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Tuesday 23 April 2024

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Singing A Song In The Morning Light – Alan Hull.

Mar 10, 2024

Of course we all know Alan Hull, Lindisfarne… all those classics, ‘Winter Song,’ ‘Run For Home,’ ‘Clear White Light,’ ‘Lady Eleanor,’ – fill in your Hull faves – as well as a solo career which produced equally effective comment and consideration, ‘One More Bottle Of Wine,’ ‘Mother Russia,’  ‘This Heart Of Mine.’ His early death in 1995 robbed us of one of the keenest observers and rooted musicians these islands ever produced. Alan Hull loved his tribe, his tribe loved him, that tribe was Geordie.  That he cared so much is shot through his writing from a personal, political, social point of view, he was once banned by the BBC for his single ‘Malvina’s Melody,’ typically he smiled, played the song even more and used the incident as a badge of honour. He almost stood for Parliament but the thought of being in London so much weighed heavily, though the mental picture conjured of him letting fly in the House Of Commons is a wonderful one to savour. Alan Hull was plain speaking saying what needed to be said and saying it like it was, both in his music and his opinion.

What you might not have heard much about was his career in the 60s when he graced the ranks of The Chosen Few a Tyneside beat group amongst their number Graham Bell, Colin Gibson and Mickey Gallagher, Hull wrote all four sides of their two singles on Pye. Such adventures came to nothing, Alan moving into the care system as a  student mental health nurse whilst still writing and playing folk clubs to keep his music alive. Quietly throughout the late 60s he was also recording demoes at a small local studio run by Dave Wood, an ex roadie for The Chosen Few. Over three years Hull recorded and recorded – the whole tale is told on ‘Taking Care Of Business’ by Lindisfarne from ‘Roll On Ruby,’ – the sessions long whispered about, here the genie comes out of the bottle with four CDs stacked full of songs, some of which you’ve certainly heard, some that transformed into new guise, others which you haven’t heard and some you might not want to hear too often. You takes the rough with the smooth and glimpse occasional diamonds.

In the main these are demoes which means A.H. with guitar or piano, just occasionally he’s backed by his mates from Skip Bifferty or the proto Lindisfarne, listed here as Brethren. If you’re used to the fuller sound then the acoustic tracks could be seen as representative of Hull’s folk club set where he’d turn up with a guitar and keyboard and entrance you for nigh on two hours unplugged – before the term was a musical genre. Whilst a few of these tracks have seen issue previously, mostly on local compilations or as bonus material on CD reissues, to all intents and purposes 95% is unheard. You could call this Alan Hull’s works in progress, there are hints at paths he might have taken, Alan as a dark psychmeister anyone? Cop a load of ‘Schizoid Revolution’ or ‘This We Shall Explore’ and you might just believe, after all ‘Clear White Light,’ has trippy overtones and there’s two versions here. Even the County Judge – with a wig hat on his head – sang ” we can swing together”  and  does so on the song of the same name. Other tracks that maybe familiar ‘Scarecrow Song,’ ‘Picture A Little Girl,’ ‘Dingly Dell,’ – another blissed out trip – ‘Just Another Sad Song,’ ‘You Put The Laff on Me’ which was retooled for Lindisfarne’s final vinyl in 1975 ‘Happy Daze.’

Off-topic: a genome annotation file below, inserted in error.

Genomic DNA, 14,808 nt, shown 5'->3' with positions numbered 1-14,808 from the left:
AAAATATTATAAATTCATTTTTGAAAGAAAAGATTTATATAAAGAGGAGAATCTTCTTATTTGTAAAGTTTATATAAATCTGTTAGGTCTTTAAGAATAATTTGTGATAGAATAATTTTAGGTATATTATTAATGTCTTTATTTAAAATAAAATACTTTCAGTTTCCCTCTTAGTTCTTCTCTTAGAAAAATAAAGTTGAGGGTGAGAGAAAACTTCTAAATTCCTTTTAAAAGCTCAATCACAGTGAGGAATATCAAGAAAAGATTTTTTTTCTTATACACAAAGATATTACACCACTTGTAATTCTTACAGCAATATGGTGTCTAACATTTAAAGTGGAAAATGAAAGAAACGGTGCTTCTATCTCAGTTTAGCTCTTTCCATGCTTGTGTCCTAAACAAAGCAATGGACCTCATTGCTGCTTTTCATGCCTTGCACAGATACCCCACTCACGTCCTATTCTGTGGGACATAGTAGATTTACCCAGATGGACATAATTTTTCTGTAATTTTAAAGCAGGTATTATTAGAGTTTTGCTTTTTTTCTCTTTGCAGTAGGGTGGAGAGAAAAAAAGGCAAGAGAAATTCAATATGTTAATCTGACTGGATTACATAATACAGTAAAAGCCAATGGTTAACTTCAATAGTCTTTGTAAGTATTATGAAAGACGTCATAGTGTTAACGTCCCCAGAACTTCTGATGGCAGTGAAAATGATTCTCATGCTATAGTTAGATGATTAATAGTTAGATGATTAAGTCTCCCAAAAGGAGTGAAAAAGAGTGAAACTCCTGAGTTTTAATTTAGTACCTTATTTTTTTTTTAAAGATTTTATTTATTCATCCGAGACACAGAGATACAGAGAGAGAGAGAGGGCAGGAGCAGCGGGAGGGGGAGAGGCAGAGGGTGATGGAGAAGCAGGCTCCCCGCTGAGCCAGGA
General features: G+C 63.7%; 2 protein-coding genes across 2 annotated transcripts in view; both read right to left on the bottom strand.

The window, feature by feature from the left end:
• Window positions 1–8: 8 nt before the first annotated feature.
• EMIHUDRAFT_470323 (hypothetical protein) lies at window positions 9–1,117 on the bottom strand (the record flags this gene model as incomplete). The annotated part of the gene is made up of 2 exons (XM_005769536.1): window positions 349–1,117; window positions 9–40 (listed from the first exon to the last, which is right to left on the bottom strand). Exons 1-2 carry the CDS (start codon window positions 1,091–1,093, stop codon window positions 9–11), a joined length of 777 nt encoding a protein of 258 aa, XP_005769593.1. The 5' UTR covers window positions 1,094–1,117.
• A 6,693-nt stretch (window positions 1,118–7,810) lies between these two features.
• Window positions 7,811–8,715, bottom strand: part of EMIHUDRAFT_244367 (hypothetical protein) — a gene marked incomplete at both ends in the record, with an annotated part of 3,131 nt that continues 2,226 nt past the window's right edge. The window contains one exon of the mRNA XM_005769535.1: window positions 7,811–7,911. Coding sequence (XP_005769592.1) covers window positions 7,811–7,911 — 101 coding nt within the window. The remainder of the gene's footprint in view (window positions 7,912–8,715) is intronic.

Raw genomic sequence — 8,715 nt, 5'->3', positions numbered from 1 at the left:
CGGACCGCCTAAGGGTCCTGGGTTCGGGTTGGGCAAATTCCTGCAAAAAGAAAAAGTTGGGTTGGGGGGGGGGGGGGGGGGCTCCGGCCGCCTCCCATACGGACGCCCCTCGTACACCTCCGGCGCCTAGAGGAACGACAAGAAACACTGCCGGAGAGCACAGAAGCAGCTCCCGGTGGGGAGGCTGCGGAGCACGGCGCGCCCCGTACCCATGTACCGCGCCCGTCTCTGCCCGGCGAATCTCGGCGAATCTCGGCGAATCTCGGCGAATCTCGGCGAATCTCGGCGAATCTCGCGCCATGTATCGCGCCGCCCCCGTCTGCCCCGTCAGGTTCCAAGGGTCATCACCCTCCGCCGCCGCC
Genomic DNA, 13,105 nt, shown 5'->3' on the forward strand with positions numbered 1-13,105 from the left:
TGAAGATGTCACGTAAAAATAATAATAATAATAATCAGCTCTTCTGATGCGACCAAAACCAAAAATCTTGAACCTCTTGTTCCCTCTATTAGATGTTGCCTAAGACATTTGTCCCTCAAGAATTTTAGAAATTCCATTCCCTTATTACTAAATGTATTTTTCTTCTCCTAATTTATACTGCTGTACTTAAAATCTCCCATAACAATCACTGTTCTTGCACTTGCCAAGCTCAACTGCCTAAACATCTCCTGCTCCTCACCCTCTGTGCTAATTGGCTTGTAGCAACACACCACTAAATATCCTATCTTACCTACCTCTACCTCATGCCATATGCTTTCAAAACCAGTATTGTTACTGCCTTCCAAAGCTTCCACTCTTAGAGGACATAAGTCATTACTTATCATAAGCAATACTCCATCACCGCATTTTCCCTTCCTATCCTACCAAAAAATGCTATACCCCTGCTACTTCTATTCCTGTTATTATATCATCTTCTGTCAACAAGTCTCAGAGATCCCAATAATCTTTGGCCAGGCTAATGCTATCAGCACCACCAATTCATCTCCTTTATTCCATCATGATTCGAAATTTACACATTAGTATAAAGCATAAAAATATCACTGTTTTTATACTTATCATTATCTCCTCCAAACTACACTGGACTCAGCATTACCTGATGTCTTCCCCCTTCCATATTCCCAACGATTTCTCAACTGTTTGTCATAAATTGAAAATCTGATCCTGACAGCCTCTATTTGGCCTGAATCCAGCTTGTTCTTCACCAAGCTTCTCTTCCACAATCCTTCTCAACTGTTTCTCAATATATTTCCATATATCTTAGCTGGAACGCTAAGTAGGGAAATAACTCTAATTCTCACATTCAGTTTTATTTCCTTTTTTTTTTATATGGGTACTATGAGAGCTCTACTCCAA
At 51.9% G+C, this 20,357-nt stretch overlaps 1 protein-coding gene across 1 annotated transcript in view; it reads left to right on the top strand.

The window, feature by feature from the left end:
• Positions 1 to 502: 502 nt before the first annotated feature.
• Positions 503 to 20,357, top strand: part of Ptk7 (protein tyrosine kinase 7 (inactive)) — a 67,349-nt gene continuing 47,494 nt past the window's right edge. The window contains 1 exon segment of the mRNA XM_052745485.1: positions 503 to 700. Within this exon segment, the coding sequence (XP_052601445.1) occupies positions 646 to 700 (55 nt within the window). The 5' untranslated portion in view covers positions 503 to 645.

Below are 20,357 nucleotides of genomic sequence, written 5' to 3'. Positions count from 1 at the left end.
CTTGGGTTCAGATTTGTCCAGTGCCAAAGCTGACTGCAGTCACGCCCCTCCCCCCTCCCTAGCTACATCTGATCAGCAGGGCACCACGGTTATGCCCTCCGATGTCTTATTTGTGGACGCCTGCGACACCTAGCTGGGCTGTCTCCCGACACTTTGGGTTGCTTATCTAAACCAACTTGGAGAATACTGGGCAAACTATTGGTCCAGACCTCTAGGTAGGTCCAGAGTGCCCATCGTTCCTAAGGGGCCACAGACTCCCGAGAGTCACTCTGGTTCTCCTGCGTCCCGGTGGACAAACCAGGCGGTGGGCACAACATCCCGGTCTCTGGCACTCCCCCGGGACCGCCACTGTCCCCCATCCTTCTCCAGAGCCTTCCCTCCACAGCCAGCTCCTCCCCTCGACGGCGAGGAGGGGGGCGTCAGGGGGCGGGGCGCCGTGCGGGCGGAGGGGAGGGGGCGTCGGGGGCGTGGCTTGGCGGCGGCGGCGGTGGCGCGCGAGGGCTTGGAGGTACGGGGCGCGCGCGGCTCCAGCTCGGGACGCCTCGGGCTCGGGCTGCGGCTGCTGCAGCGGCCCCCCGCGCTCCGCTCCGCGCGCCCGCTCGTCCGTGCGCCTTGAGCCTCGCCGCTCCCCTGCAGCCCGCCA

Hull seems at his most content when he’s singing about family, here his acerbic wit and sharper lyrics are laid aside in a celebration of what really matters in life, the simple pleasure of security and love. ‘Song For a Sleeping Princess’  ‘Picture A Little Girl,’ are obviously about his daughters, the latter particularly tender.  ‘Little Things,’ like smiles and happiness hold such importance. There is much advice on how to have a good time/pass your days, ‘We All Get Drunk,’ ‘Dream Your Life Away,’ ‘Wheel Of Fortune,’ “turn for me, light the dark so I can see” sometimes things are down to chance. His heroes Bob Dylan and John Lennon run through as a subtext but what emerges at the end is that Alan Hull was his own man and owed debts to none who went before.

For a long time the spotlight has ignored this fascinating individual but two and a half decades after he left us Alan Hull is at last getting a measure of respect and due credit. He knew what he had, where he was comfortable, who and what inspired him, he made conscience decisions to keep himself grounded, rooted. His tribe was Geordie and his music is a reflection of family, community, history and characters. Through that it could come from no other place. Melody and geography are synonymous. Those beginnings are captured here, a fascinating window on a time and creativity.

Simon Jones. 




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